Join Scott Simpson for an in-depth discussion in this video Working at the command line, part of Learning Fedora Linux.
- While it's pretty easy to use Linux desktop environments these days without ever needing to use the terminal, many power users, hobbyists, and others find it pretty handy. I've opened up the terminal application here, and I'll tweak it a little bit to better fit my screen. I'll press ctrl, shift, and equals, which is ctrl plus, a few times to increase the font size. And I'll drag it up to the top of the screen to maximize it. In this chapter, I'll go through some of the basics of working with the command line interface. If you're already a command line ninja, a lot of this will be review for you.
But if you're new to working with the command line, it may help to understand what the point of all the cryptic looking text really is. Long ago, the only input interfaces computers had were text-based consoles. Systems didn't have the pretty windows or clickable interfaces that are prevalent today. An operating system is a bunch of software called the kernel, which interfaces with the hardware and other software to get things done. One of those pieces of software is called a shell, or an environment where the user can issue commands and see output. Over the years since the development of UNIX in the 1970s, there have been a number of different shells that were widely used.
But perhaps the most widely used shell nowadays is called BASH, or the Bourne Again Shell. BASH is the default shell on Mac OS X, Ubuntu, Red Hat, and since Fedora is derived from Red Hat, it's here in Fedora as well. Just like any other software, the ins and outs of BASH could be a whole bunch of courses on their own. But let's take a look in general at how the BASH shell and many others work. It all starts with the prompt, or a string of characters that can be customized to show you various information. Usually the prompt shows you your username, the name of the computer you're working on, and the working directory, or where you're currently working in the file system.
Oftentimes you'll start out in your home folder. The other thing the prompt does is provide a place to type commands that you need to issue to the system. It's prompting me for information. The cursor here indicates where I'll type when I enter a command. And so I'll do that. I'll write "ls -lr /etc". But before I press enter, let's take a look at what all this means. The "ls" here is the command, whatever action I want the system to take. In this case, list the files in a directory.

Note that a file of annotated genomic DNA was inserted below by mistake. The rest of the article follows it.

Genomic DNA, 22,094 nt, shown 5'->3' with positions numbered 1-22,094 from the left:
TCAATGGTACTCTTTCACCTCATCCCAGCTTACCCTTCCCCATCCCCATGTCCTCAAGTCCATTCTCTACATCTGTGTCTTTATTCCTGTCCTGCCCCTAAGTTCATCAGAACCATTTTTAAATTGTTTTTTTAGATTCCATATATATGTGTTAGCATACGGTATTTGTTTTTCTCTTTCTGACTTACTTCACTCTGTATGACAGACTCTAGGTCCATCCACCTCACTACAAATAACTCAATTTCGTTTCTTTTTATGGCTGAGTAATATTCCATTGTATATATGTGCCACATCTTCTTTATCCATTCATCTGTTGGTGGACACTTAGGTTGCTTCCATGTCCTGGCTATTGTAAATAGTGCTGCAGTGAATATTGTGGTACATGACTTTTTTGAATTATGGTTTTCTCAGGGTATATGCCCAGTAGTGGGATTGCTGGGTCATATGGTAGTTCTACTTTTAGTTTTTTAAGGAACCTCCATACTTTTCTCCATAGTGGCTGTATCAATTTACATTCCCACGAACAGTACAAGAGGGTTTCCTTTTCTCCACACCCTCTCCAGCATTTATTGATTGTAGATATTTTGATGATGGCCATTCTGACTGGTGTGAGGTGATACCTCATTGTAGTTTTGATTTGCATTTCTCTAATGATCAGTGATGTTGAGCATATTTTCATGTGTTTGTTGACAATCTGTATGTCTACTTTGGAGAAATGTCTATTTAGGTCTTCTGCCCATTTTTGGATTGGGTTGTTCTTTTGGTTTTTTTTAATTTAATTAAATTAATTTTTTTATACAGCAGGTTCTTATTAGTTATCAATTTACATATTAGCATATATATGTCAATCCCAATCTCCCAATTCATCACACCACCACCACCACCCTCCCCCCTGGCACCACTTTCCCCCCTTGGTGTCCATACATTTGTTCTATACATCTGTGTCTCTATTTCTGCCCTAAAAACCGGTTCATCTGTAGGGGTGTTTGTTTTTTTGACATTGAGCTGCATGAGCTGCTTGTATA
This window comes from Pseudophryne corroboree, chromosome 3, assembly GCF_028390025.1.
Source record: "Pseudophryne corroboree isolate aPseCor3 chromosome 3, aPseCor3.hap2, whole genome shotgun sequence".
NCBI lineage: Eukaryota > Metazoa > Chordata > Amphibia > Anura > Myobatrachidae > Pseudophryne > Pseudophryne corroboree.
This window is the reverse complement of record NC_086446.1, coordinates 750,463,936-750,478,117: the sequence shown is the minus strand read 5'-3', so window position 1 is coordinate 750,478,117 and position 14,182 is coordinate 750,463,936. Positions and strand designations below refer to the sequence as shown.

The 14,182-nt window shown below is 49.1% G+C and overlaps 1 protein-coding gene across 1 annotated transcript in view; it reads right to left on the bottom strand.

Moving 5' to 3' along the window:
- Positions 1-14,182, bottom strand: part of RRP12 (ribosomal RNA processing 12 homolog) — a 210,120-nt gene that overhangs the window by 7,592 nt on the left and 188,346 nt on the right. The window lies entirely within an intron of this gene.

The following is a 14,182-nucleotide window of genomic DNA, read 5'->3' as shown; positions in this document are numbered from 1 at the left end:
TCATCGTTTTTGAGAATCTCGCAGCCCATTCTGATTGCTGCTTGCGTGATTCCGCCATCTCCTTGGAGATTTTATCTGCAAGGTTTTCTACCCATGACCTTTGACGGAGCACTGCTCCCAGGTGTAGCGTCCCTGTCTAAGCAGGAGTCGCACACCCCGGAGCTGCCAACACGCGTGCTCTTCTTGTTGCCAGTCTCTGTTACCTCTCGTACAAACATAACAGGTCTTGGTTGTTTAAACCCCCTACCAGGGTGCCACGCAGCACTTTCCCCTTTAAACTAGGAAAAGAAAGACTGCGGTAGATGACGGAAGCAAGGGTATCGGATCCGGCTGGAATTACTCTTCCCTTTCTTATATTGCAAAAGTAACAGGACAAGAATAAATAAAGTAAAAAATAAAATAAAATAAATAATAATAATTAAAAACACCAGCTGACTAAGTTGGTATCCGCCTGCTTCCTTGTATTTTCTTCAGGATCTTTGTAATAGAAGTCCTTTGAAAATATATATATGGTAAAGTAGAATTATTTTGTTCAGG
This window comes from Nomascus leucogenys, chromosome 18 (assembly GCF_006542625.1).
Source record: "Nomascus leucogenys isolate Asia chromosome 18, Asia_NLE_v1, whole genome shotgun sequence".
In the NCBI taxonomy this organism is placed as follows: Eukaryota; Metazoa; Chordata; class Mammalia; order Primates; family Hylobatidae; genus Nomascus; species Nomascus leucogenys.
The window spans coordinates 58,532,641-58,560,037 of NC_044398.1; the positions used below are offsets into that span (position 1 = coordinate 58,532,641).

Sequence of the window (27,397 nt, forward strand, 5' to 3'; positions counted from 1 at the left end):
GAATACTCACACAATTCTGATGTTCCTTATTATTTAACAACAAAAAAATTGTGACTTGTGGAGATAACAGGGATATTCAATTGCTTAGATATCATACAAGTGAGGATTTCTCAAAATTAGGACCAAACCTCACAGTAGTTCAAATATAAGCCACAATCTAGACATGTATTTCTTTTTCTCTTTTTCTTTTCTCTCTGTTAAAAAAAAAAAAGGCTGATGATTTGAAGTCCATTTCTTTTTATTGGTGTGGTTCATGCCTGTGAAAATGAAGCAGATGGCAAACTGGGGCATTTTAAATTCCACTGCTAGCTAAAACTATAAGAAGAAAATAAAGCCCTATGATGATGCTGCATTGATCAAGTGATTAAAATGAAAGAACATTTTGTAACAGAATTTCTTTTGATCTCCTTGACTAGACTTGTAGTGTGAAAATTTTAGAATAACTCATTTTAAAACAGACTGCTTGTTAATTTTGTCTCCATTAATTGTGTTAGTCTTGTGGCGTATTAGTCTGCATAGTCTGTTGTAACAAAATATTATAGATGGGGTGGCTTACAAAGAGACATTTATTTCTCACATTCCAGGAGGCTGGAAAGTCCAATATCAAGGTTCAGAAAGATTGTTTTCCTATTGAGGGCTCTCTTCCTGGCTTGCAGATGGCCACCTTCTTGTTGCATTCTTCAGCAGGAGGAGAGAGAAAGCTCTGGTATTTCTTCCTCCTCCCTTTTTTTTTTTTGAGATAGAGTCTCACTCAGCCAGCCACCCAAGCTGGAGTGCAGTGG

In some cases, you'll just use a command by itself without anything else. Other times, you'll need to pass some more information to the command, such as how you want it to behave, by specifying options, preceded by a dash character. That's what I have here with this "lr". "l" will give me a long listing, and "r" will show me the files in reverse order. This could just as easily be written "-l -r", but we can collect the options together here in one statement. Furthermore, many commands need an input such as a file name or a string of text.
Here I've specified a path, the etc folder. So all in all, this command says "List the files in a long format, sorted backwards, inside the etc folder." Let's see that in the terminal. And there we go. This output shows a few different pieces of information about each file. Don't worry about all that right now. I'll go through that in just a little bit.
- What is Fedora Linux?
- Downloading and installing Fedora
- Navigating the GNOME Shell
- Working with files and folders
- Working at the command line
- Configuring Fedora Server
Skill Level Beginner
Q: Why don't the VirtualBox Guest Additions install properly on Fedora 23?
A: It seems that the VirtualBox Guest Additions don’t like the version of the X.Org Server software that comes with the Fedora 23 ISO. Before installing the additions, make sure to run:
sudo dnf update
This will get the latest version of X.Org Server (currently 1.18). After that, restart the VM. Then run:
sudo dnf install gcc kernel-devel-$(uname -r)
This command installs the gcc compiler and updated kernel headers, which the Guest Additions need in order to build themselves. $(uname -r) takes the output of the uname -r command, which returns the current kernel version number, and uses it to request to install the correct version for your system. Then try installing the Guest Additions again. You should see "Installing X.Org Server 1.18 modules [ OK ].” Restart the system again, and the full-screen feature should work.